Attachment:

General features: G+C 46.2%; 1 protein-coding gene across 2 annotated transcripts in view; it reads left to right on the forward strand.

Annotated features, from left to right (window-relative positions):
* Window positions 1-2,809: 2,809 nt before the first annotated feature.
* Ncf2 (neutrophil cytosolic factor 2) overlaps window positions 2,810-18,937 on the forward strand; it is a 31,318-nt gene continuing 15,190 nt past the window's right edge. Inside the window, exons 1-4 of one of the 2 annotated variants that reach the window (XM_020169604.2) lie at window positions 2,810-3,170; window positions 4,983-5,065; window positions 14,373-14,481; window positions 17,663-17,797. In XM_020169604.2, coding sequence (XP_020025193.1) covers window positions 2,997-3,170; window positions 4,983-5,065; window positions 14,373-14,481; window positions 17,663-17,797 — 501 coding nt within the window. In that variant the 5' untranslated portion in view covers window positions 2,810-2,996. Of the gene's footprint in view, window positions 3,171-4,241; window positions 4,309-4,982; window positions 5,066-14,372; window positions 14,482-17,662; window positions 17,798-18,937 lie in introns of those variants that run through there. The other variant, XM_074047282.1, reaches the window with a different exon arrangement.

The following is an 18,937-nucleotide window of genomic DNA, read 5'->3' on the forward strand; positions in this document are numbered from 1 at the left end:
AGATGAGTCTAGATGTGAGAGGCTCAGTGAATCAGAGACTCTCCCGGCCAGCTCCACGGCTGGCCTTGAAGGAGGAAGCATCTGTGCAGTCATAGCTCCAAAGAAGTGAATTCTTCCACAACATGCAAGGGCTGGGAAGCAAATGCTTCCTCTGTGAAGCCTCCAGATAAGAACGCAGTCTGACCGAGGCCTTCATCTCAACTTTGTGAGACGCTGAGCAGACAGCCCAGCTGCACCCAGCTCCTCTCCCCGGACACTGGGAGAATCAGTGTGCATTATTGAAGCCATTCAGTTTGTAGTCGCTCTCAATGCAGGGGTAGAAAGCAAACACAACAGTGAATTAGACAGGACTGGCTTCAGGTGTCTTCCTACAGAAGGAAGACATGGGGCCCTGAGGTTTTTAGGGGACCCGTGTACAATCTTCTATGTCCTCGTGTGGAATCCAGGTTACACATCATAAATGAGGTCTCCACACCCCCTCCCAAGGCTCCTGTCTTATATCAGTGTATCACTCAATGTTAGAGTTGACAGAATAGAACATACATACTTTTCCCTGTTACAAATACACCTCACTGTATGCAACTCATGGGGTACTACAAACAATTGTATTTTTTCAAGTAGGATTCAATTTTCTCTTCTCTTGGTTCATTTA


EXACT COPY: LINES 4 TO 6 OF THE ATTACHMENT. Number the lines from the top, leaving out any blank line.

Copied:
* Ncf2 (neutrophil cytosolic factor 2) overlaps window positions 2,810-18,937 on the forward strand; it is a 31,318-nt gene continuing 15,190 nt past the window's right edge. Inside the window, exons 1-4 of one of the 2 annotated variants that reach the window (XM_020169604.2) lie at window positions 2,810-3,170; window positions 4,983-5,065; window positions 14,373-14,481; window positions 17,663-17,797. In XM_020169604.2, coding sequence (XP_020025193.1) covers window positions 2,997-3,170; window positions 4,983-5,065; window positions 14,373-14,481; window positions 17,663-17,797 — 501 coding nt within the window. In that variant the 5' untranslated portion in view covers window positions 2,810-2,996. Of the gene's footprint in view, window positions 3,171-4,241; window positions 4,309-4,982; window positions 5,066-14,372; window positions 14,482-17,662; window positions 17,798-18,937 lie in introns of those variants that run through there. The other variant, XM_074047282.1, reaches the window with a different exon arrangement.

The following is an 18,937-nucleotide window of genomic DNA, read 5'->3' on the forward strand; positions in this document are numbered from 1 at the left end:
AGATGAGTCTAGATGTGAGAGGCTCAGTGAATCAGAGACTCTCCCGGCCAGCTCCACGGCTGGCCTTGAAGGAGGAAGCATCTGTGCAGTCATAGCTCCAAAGAAGTGAATTCTTCCACAACATGCAAGGGCTGGGAAGCAAATGCTTCCTCTGTGAAGCCTCCAGATAAGAACGCAGTCTGACCGAGGCCTTCATCTCAACTTTGTGAGACGCTGAGCAGACAGCCCAGCTGCACCCAGCTCCTCTCCCCGGACACTGGGAGAATCAGTGTGCATTATTGAAGCCATTCAGTTTGTAGTCGCTCTCAATGCAGGGGTAGAAAGCAAACACAACAGTGAATTAGACAGGACTGGCTTCAGGTGTCTTCCTACAGAAGGAAGACATGGGGCCCTGAGGTTTTTAGGGGACCCGTGTACAATCTTCTATGTCCTCGTGTGGAATCCAGGTTACACATCATAAATGAGGTCTCCACACCCCCTCCCAAGGCTCCTGTCTTATATCAGTGTATCACTCAATGTTAGAGTTGACAGAATAGAACATACATACTTTTCCCTGTTACAAATACACCTCACTGTATGCAACTCATGGGGTACTACAAACAATTGTATTTTTTCAAGTAGGATTCAATTTTCTCTTCTCTTGGTTCATTTA